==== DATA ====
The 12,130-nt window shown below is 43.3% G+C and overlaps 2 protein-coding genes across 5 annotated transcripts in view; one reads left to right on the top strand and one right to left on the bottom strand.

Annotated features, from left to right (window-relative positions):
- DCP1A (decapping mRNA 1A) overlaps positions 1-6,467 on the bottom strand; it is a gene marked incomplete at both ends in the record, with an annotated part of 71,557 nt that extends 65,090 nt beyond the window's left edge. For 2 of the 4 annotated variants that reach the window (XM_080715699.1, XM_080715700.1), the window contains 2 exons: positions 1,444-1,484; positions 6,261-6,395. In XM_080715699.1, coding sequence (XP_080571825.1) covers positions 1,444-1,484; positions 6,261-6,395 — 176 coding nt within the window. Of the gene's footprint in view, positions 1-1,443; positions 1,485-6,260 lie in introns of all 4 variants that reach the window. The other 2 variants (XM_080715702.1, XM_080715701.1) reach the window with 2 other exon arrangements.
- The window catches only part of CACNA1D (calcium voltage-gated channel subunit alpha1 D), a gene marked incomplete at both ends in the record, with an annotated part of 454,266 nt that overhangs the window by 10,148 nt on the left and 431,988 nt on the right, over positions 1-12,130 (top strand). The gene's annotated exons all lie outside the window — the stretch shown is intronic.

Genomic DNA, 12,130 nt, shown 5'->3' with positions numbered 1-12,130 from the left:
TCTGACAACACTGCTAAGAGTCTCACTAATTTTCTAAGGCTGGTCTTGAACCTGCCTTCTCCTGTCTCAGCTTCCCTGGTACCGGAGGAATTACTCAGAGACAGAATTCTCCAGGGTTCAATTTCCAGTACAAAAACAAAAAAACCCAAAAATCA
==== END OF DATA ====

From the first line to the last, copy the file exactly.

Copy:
The 12,130-nt window shown below is 43.3% G+C and overlaps 2 protein-coding genes across 5 annotated transcripts in view; one reads left to right on the top strand and one right to left on the bottom strand.

Annotated features, from left to right (window-relative positions):
- DCP1A (decapping mRNA 1A) overlaps positions 1-6,467 on the bottom strand; it is a gene marked incomplete at both ends in the record, with an annotated part of 71,557 nt that extends 65,090 nt beyond the window's left edge. For 2 of the 4 annotated variants that reach the window (XM_080715699.1, XM_080715700.1), the window contains 2 exons: positions 1,444-1,484; positions 6,261-6,395. In XM_080715699.1, coding sequence (XP_080571825.1) covers positions 1,444-1,484; positions 6,261-6,395 — 176 coding nt within the window. Of the gene's footprint in view, positions 1-1,443; positions 1,485-6,260 lie in introns of all 4 variants that reach the window. The other 2 variants (XM_080715702.1, XM_080715701.1) reach the window with 2 other exon arrangements.
- The window catches only part of CACNA1D (calcium voltage-gated channel subunit alpha1 D), a gene marked incomplete at both ends in the record, with an annotated part of 454,266 nt that overhangs the window by 10,148 nt on the left and 431,988 nt on the right, over positions 1-12,130 (top strand). The gene's annotated exons all lie outside the window — the stretch shown is intronic.

Genomic DNA, 12,130 nt, shown 5'->3' with positions numbered 1-12,130 from the left:
TCTGACAACACTGCTAAGAGTCTCACTAATTTTCTAAGGCTGGTCTTGAACCTGCCTTCTCCTGTCTCAGCTTCCCTGGTACCGGAGGAATTACTCAGAGACAGAATTCTCCAGGGTTCAATTTCCAGTACAAAAACAAAAAAACCCAAAAATCA